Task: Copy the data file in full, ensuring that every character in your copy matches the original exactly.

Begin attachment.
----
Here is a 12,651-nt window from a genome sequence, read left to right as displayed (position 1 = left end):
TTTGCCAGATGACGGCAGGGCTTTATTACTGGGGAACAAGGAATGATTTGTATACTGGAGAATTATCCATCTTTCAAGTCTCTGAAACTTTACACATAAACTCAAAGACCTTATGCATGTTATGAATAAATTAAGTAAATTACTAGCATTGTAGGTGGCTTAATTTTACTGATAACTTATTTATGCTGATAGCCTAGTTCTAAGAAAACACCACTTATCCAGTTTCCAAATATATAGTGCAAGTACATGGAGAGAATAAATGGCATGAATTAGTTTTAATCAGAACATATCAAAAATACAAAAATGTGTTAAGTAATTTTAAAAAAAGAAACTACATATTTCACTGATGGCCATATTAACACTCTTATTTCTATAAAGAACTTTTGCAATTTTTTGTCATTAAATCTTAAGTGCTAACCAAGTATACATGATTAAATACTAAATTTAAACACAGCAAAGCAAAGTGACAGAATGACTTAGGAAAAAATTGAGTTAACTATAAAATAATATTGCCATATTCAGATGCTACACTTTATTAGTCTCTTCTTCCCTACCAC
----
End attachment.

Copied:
Here is a 12,651-nt window from a genome sequence, read left to right as displayed (position 1 = left end):
TTTGCCAGATGACGGCAGGGCTTTATTACTGGGGAACAAGGAATGATTTGTATACTGGAGAATTATCCATCTTTCAAGTCTCTGAAACTTTACACATAAACTCAAAGACCTTATGCATGTTATGAATAAATTAAGTAAATTACTAGCATTGTAGGTGGCTTAATTTTACTGATAACTTATTTATGCTGATAGCCTAGTTCTAAGAAAACACCACTTATCCAGTTTCCAAATATATAGTGCAAGTACATGGAGAGAATAAATGGCATGAATTAGTTTTAATCAGAACATATCAAAAATACAAAAATGTGTTAAGTAATTTTAAAAAAAGAAACTACATATTTCACTGATGGCCATATTAACACTCTTATTTCTATAAAGAACTTTTGCAATTTTTTGTCATTAAATCTTAAGTGCTAACCAAGTATACATGATTAAATACTAAATTTAAACACAGCAAAGCAAAGTGACAGAATGACTTAGGAAAAAATTGAGTTAACTATAAAATAATATTGCCATATTCAGATGCTACACTTTATTAGTCTCTTCTTCCCTACCAC